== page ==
Johnny Vincent

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This article is about the record producer. For the English footballer, see Johnny Vincent (footballer).

Johnny Vincent (October 3, 1927 – February 4, 2000)[1] was an American record producer for Art Rupe at Specialty Records, founded Ace Records in 1955 in Jackson, Mississippi, 165 miles away from New Orleans. Although Vincent started out recording local blues musicians, in 1956 he branched out into New Orleans rhythm and blues and rock and roll. He signed up Huey "Piano" Smith and his group who was able to develop a New Orleans shuffle style distinctive from the Fats Domino jumping boogie rhythm.[2]

Biography[edit]

Vincent was born John Vincent Imbragulio in Hattiesburg, Mississippi,[1] and died in Jackson, Mississippi. He moved to Jackson in the late 1940s and opened a record shop and started the Champion Records label in the early fifties.[3]

Then Art Rupe offered him a job as A&R man at Specialty where Johnny worked with John Lee Hooker, Earl King, and Huey "Piano" Smith. His greatest hit was with Guitar Slim and "The Things That I Used to Do" an R&B # 1 in 1954. He left Specialty to found Ace.[2]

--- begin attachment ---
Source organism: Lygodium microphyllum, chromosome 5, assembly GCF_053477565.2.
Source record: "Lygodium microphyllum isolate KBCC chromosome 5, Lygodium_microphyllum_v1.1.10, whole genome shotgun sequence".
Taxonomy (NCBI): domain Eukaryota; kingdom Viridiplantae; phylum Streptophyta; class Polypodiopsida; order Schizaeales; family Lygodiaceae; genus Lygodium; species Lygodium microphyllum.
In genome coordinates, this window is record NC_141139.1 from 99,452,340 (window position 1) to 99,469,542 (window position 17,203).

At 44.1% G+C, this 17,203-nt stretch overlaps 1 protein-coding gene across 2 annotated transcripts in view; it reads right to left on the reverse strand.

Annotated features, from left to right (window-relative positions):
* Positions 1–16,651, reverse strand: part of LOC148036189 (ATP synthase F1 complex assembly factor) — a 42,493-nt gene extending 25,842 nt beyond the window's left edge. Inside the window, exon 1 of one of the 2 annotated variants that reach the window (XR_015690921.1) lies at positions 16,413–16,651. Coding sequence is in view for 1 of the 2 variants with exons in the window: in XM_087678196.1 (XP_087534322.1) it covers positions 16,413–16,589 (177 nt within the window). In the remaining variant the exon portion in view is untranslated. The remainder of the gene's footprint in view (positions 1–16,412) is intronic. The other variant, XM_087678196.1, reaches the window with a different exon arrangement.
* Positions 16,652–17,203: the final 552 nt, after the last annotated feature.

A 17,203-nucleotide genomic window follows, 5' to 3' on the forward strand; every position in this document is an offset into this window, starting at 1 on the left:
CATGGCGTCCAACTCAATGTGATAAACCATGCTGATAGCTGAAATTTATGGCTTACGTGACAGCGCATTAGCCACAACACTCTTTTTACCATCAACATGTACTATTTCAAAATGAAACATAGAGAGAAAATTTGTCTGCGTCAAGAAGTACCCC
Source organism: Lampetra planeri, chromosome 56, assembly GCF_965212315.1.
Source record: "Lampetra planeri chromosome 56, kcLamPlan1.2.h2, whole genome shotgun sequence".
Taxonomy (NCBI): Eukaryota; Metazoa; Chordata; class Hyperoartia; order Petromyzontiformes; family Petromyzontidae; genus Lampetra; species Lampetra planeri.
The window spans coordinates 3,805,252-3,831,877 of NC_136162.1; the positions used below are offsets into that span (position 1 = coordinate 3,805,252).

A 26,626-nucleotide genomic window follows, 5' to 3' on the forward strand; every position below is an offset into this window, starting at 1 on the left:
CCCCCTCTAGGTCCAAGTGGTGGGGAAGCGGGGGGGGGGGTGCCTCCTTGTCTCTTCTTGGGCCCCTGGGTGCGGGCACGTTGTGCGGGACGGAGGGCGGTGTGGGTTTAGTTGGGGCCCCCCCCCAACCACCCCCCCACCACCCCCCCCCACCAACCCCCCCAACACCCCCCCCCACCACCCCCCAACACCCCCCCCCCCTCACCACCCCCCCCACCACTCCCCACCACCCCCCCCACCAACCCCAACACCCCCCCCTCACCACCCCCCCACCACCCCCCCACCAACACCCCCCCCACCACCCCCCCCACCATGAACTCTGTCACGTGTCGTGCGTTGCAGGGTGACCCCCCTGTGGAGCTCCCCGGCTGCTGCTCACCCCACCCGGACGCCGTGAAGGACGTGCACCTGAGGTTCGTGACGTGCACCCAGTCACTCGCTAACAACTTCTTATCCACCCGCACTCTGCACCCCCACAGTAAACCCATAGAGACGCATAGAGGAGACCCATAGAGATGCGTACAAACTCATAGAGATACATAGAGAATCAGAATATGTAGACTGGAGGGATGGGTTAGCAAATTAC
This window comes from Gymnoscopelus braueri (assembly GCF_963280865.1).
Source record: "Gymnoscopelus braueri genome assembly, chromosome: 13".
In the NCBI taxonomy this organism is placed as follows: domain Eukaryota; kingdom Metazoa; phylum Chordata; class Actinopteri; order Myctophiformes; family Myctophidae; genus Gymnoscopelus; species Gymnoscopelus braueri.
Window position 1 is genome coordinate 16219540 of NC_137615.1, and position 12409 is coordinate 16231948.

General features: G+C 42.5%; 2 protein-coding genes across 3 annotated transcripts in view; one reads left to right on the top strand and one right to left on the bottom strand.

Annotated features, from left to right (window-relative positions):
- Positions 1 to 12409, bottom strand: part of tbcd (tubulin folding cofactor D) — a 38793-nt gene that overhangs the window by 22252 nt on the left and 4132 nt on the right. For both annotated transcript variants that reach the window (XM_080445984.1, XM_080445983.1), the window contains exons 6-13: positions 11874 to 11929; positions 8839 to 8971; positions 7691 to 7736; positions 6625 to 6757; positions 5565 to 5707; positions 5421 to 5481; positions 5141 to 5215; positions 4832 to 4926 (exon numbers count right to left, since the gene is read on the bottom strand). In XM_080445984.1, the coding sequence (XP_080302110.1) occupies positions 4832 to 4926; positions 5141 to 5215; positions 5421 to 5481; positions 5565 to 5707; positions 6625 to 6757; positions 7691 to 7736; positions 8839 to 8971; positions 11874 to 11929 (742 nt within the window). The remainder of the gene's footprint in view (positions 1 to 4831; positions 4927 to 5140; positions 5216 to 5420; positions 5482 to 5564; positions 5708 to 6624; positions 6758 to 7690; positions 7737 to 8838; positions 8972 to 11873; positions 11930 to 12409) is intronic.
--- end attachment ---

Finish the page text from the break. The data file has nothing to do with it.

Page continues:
Ace enjoyed several national hits in the late 1950s, such as Huey "Piano" Smith's "Rockin' Pneumonia & Boogie Woogie Flu," and Frankie Ford's "Sea Cruise"; both of which Vincent produced. In addition, the label had a series of Jimmy Clanton hits, but by 1962 the difficulties in distribution for a small independent record label, forced Vincent to close down the label.[3]

Vincent reactivated the label in 1971 to produce some new music and reissue the treasures from the label's vault and by leasing the masters to other labels. In 1997, he sold the label to Music Collection International, a British label.[4]

Vincent died in February 2000, of heart failure, at the age of 72.[1]

Discography[edit]

  • The Ace Story, Vol. 1-5 (Ace CD 2031-2035)

References[edit]

  1. ^ a b c Thedeadrockstarsclub.com - accessed July 2010
  2. ^ a b Gillett, Charlie (1996). The Sound of the City: The Rise of Rock and Roll ((2nd Ed.) ed.). New York, N.Y.: Da Capo Press. p. 95. ISBN 0-306-80683-5. 
  3. ^ a b "Remembering Johnny Vincent 1927 2000". bluesworld. Archived from the original on 2006-10-20. Retrieved 2006-11-24. 
  4. ^ "Johnny Vincent". Retrieved 2006-11-24. [dead link]

External links[edit]